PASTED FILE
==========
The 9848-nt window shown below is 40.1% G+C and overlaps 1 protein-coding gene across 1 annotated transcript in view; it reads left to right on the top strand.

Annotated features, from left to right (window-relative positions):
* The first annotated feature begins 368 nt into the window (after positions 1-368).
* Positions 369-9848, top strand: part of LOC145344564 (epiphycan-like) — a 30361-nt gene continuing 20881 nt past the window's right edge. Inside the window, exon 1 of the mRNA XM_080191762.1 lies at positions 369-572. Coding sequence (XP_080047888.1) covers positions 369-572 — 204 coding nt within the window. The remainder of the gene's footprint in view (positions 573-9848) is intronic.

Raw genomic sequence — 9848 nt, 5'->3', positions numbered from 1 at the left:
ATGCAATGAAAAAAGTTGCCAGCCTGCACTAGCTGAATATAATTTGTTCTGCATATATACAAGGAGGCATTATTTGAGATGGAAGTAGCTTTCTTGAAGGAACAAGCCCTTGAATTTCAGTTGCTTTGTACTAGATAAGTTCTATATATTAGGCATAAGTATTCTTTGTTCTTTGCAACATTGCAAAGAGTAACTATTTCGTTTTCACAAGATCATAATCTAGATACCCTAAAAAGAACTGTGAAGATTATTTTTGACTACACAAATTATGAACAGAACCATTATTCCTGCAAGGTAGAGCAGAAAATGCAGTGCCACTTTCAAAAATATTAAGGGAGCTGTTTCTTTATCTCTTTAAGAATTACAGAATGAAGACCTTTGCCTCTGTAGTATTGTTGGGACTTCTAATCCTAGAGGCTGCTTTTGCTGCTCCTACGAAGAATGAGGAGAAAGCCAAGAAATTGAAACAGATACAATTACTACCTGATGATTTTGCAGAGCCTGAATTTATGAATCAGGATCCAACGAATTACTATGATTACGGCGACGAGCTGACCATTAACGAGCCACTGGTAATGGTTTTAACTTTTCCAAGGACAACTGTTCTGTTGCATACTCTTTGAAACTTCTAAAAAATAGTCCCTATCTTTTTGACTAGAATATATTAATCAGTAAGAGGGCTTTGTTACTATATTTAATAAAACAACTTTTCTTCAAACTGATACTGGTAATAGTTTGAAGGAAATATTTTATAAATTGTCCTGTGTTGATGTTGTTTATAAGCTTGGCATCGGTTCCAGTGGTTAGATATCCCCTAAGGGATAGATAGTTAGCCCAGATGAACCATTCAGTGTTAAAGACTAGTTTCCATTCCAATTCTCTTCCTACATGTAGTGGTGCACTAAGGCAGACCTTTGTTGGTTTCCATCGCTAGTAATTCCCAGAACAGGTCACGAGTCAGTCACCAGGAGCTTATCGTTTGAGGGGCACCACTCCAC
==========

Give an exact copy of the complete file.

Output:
The 9848-nt window shown below is 40.1% G+C and overlaps 1 protein-coding gene across 1 annotated transcript in view; it reads left to right on the top strand.

Annotated features, from left to right (window-relative positions):
* The first annotated feature begins 368 nt into the window (after positions 1-368).
* Positions 369-9848, top strand: part of LOC145344564 (epiphycan-like) — a 30361-nt gene continuing 20881 nt past the window's right edge. Inside the window, exon 1 of the mRNA XM_080191762.1 lies at positions 369-572. Coding sequence (XP_080047888.1) covers positions 369-572 — 204 coding nt within the window. The remainder of the gene's footprint in view (positions 573-9848) is intronic.

Raw genomic sequence — 9848 nt, 5'->3', positions numbered from 1 at the left:
ATGCAATGAAAAAAGTTGCCAGCCTGCACTAGCTGAATATAATTTGTTCTGCATATATACAAGGAGGCATTATTTGAGATGGAAGTAGCTTTCTTGAAGGAACAAGCCCTTGAATTTCAGTTGCTTTGTACTAGATAAGTTCTATATATTAGGCATAAGTATTCTTTGTTCTTTGCAACATTGCAAAGAGTAACTATTTCGTTTTCACAAGATCATAATCTAGATACCCTAAAAAGAACTGTGAAGATTATTTTTGACTACACAAATTATGAACAGAACCATTATTCCTGCAAGGTAGAGCAGAAAATGCAGTGCCACTTTCAAAAATATTAAGGGAGCTGTTTCTTTATCTCTTTAAGAATTACAGAATGAAGACCTTTGCCTCTGTAGTATTGTTGGGACTTCTAATCCTAGAGGCTGCTTTTGCTGCTCCTACGAAGAATGAGGAGAAAGCCAAGAAATTGAAACAGATACAATTACTACCTGATGATTTTGCAGAGCCTGAATTTATGAATCAGGATCCAACGAATTACTATGATTACGGCGACGAGCTGACCATTAACGAGCCACTGGTAATGGTTTTAACTTTTCCAAGGACAACTGTTCTGTTGCATACTCTTTGAAACTTCTAAAAAATAGTCCCTATCTTTTTGACTAGAATATATTAATCAGTAAGAGGGCTTTGTTACTATATTTAATAAAACAACTTTTCTTCAAACTGATACTGGTAATAGTTTGAAGGAAATATTTTATAAATTGTCCTGTGTTGATGTTGTTTATAAGCTTGGCATCGGTTCCAGTGGTTAGATATCCCCTAAGGGATAGATAGTTAGCCCAGATGAACCATTCAGTGTTAAAGACTAGTTTCCATTCCAATTCTCTTCCTACATGTAGTGGTGCACTAAGGCAGACCTTTGTTGGTTTCCATCGCTAGTAATTCCCAGAACAGGTCACGAGTCAGTCACCAGGAGCTTATCGTTTGAGGGGCACCACTCCAC